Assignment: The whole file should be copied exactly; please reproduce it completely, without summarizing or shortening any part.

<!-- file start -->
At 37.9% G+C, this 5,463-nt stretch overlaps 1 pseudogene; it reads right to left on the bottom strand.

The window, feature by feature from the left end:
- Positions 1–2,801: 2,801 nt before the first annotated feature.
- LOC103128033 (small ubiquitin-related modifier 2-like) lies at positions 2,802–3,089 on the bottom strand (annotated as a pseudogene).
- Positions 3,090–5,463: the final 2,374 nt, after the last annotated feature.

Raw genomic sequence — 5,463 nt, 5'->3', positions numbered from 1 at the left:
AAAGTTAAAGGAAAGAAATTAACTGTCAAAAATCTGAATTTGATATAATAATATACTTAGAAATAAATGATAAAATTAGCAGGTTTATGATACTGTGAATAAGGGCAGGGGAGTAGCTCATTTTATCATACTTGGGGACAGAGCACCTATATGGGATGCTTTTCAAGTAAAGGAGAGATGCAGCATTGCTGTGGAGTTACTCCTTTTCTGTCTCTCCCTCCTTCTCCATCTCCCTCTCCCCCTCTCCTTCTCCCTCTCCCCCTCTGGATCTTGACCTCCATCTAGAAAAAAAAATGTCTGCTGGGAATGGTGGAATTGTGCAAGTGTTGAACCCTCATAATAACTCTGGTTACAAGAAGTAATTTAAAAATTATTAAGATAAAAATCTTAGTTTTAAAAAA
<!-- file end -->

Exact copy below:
At 37.9% G+C, this 5,463-nt stretch overlaps 1 pseudogene; it reads right to left on the bottom strand.

The window, feature by feature from the left end:
- Positions 1–2,801: 2,801 nt before the first annotated feature.
- LOC103128033 (small ubiquitin-related modifier 2-like) lies at positions 2,802–3,089 on the bottom strand (annotated as a pseudogene).
- Positions 3,090–5,463: the final 2,374 nt, after the last annotated feature.

Raw genomic sequence — 5,463 nt, 5'->3', positions numbered from 1 at the left:
AAAGTTAAAGGAAAGAAATTAACTGTCAAAAATCTGAATTTGATATAATAATATACTTAGAAATAAATGATAAAATTAGCAGGTTTATGATACTGTGAATAAGGGCAGGGGAGTAGCTCATTTTATCATACTTGGGGACAGAGCACCTATATGGGATGCTTTTCAAGTAAAGGAGAGATGCAGCATTGCTGTGGAGTTACTCCTTTTCTGTCTCTCCCTCCTTCTCCATCTCCCTCTCCCCCTCTCCTTCTCCCTCTCCCCCTCTGGATCTTGACCTCCATCTAGAAAAAAAAATGTCTGCTGGGAATGGTGGAATTGTGCAAGTGTTGAACCCTCATAATAACTCTGGTTACAAGAAGTAATTTAAAAATTATTAAGATAAAAATCTTAGTTTTAAAAAA